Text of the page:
Environmental Fate of Rice Pesticides - 92 



Home.gif (3162 bytes)

Next.gif (3180 bytes)

Back.gif (3162 bytes)

Project Leader and Principal UC Investigators

Donald G. Crosby, professor, UC Davis Dept of Environmental Toxicology

J.M. McFarland, staff research associate

S.A. Mabury, graduate research assistant

C. Schrenk, postgraduate research chemist

U.B. Cheah, visiting scientist (Malaysia)


What happens to pesticides used in the cultivation of rice is another ongoing area of critical research. Environmental toxicologists continue their search for ways to identify, investigate and model factors that affect the movement and chemical fate of these pesticides; estimate the relative importance of these factors to the practical use of rice pesticides; and apply their research results toward meeting regulatory requirements and improved management practices.

Analytical techniques

In previous research, these scientists had identified a direct relationship between the rate at which pesticides degrade in the field and their reactivity to hydroxyl radicals, which are created naturally in field water by sunlight. Their next step was to develop a satisfactory method for quantifying this relationship. They have done so with a technique involving high-pressure liquid chromatography. However, they discovered that the dissolved copper derived from-the "bluestone" that growers sometimes used to control algae and tadpole shrimp may influence results obtained from this method. Consequently, they encourage further studies of the relationship between timing and concentration of copper sulfate applications to pesticide persistence.

Facet® studies

Ongoing studies of Facet® (quinclorac) continue to show that this herbicide moves rapidly through rice field water. This phenomenon poses a potential barrier to Facet®'s eventual registration since this characteristic increases the likelihood that it will escape from flooded fields.

Tests on clay soil and sandy loam in field conditions and at UC Davis showed that the herbicide's rate of movement is primarily dependent upon the rate at which field water flows over the soil. Researchers found that Facet® would move across checks in virtually any direction the water did. In these experiments, half the herbicide escaped in less than 50 hours under field conditions and in just three to six hours under laboratory conditions.

Researchers also say their experiments indicate that Facet@ degrades slowly by the action of sunlight into small nonpersistent fragments. A portion of the herbicide breaks down completely into harmless carbon diode.

Rice toxicity explored

Japanese researchers have raised concerns that under certain flooded conditions, Bolero® (thiobencarb) will degrade into byproducts that are toxic to rice seedlings. There was some speculation that this phenomenon might be behind recent unexplained die off in parts of some California rice fields.

Researchers took soil samples from three major California rice soil typesWillows clay, San Joaquin loam and Stockton clay adobe. After extensive tests in their UC Davis laboratory, the toxicologists found no evidence that Bolero® had broken. down into toxic byproducts in these soils and concluded, therefore, that it was unlikely this compound was responsible for the recent diebacks.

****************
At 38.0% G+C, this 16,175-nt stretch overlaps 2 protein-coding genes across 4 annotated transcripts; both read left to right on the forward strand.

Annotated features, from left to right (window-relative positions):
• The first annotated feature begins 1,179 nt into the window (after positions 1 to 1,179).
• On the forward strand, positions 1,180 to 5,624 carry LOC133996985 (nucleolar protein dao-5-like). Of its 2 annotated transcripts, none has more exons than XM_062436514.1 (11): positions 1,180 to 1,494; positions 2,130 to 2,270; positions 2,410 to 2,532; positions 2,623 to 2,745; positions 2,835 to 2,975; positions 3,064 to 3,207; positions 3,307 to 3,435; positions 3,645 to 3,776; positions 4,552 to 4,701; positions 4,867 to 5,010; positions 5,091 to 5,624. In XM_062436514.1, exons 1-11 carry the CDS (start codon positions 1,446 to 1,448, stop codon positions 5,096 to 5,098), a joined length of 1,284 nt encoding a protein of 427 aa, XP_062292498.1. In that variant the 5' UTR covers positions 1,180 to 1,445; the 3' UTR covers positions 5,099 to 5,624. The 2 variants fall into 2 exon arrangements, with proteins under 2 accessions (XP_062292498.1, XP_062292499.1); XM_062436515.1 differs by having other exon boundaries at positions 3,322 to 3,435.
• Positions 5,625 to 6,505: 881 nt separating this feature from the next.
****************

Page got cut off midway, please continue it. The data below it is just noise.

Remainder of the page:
Dimilin® studies

Researchers also continued experiments on the insecticide Dimilin® (diflubenzuron), which if. approved for registration could be used to' control rice water weevil. This compound's mode of action is to kill insects and other arthropods by inhibiting their skeletal development.

Although Dimilin® breaks down readily in sunlight, its byproducts are both very-persistent and very toxic to aquatic invertebrates. Researchers recommend monitoring Dimilin® treated field water with bioassays in further studies.

Experimental chemicals

Researchers also continued their . examination of two new experimental herbicides from a Japanese company.

The first, KI-2023, is characterized by low volatility and stability toward sunlight. It nonetheless dissipated rapidly through subsurface water and moved quickly down into impermeable soil.

The other compound, KI-6127, also moved with subsurface water but dissipated primarily from volatilization and sunlight.

In field tests both compounds displayed very short half lives ranging from five hours to 18 hours. Neither compound was detected in water flowing into an adjacent plot.

Microlayer explored

In another aspect of this research project, scientists further examined the nature of a thin "microlayer" of organic liquid on the surface of field water. This part of the water column is comprised primarily of fats from decaying plants and animals. . Concentrations of pesticides had previously been observed to be higher, these than in adjacent water.

In a comparison of Furadan® and Bolero®, the researchers last year found initial pesticide levels very high compared to underlying water. Although pesticide concentrations, eventually declined in the water column, they persisted in the microlayer.

Literature review

Finally, the scientists conducted a literature review-on research into the movement and fate of the six most commonly used rice pesticides Londax®, Ordram®, Bolero®,. Furadan®, MCPA and methyl parathion  and their potential for reducing residues in tailwater through artificial wetlands. Copies of the review are available from the Colusa office of the Soil Conservation Service and from Agronomy Extension at UC Davis.

Home.gif (3162 bytes)Next.gif (3180 bytes)Back.gif (3162 bytes)